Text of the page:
City declares war on Canada geese

Will spend up to $5,000 to track thousands of non-native Canada geese that are flocking to the Campbell River estuary

City council has committed to spend up to $5,000 to track thousands of non-native Canada geese that are flocking to the Campbell River estuary and “destroying” the environment.

Coun. Charlie Cornfield told council April 20 that while there are roughly 100 to 150 local Canada geese, each summer around 1,100 non-native geese also congregate in the estuary to lose and replace flight feathers, a process known as moulting.

“Those subsequent 1,100 to 1,200 birds are destroying the islands in the estuary which is habitat for fish and other wildlife species as well as the plant vegetation – they eat it,” Cornfield said.

“When they do that, they pull the roots out and then de-stabilize the soil.”

Cornfield added that it’s been documented by wildlife biologists that “damage to habitat by (the geese) consuming huge quantities of plant material is contributing to erosion of the islands and adversely affecting juvenile salmon, migratory birds and many other species that use estuarine habitat.”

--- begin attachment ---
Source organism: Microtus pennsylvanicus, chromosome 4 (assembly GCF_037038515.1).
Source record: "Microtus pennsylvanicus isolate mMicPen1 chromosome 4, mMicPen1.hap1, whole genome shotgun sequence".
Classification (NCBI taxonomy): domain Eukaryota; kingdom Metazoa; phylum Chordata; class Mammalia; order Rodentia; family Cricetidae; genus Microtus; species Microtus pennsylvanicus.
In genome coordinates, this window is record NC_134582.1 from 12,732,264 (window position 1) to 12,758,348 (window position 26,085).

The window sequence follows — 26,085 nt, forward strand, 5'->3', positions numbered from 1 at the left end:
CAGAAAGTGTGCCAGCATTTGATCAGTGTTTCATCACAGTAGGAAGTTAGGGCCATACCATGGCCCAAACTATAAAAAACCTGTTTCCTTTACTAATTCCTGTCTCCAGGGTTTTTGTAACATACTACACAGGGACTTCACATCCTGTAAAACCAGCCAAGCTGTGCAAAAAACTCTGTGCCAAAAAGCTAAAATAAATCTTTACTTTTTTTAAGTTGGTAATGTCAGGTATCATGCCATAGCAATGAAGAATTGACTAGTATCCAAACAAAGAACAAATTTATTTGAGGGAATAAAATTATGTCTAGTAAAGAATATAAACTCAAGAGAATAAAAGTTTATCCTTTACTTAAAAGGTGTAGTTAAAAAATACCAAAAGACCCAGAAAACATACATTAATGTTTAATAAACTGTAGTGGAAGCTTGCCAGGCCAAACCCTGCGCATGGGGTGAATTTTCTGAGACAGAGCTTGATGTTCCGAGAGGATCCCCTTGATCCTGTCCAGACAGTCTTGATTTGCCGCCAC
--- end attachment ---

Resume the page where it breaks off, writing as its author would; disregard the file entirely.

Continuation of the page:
Cornfield said that in order to do the control work necessary to protect the estuary, it first needs to be determined where the birds are and where they’re coming from.

And that’s where the $5,000 comes in.

The Campbell River Environmental Committee, the Nature Trust of BC, the Nature Conservancy of Canada, Fisheries and Oceans Canada, and the Campbell River Indian Band are working together on a goose banding program.

The cost to implement the program is $26,600 and involves capturing the geese in the summer when the birds have moulted their feathers and can’t fly.

“They would be fitted with plastic neck collars and banded. By adding tags on them, then you can track their movements,” Cornfield said.

“If funding can be secured, experienced professionals will work with volunteers to place 200 neck bands on the geese when they are moulting.

“To me it’s a really good project. I think it’s a good thing.”

Cornfield added that the Environmental Committee is confident that with the funding from the city, the organization can leverage the remaining $13,000.

The City of Campbell River’s portion of the money will come from council’s contingency account.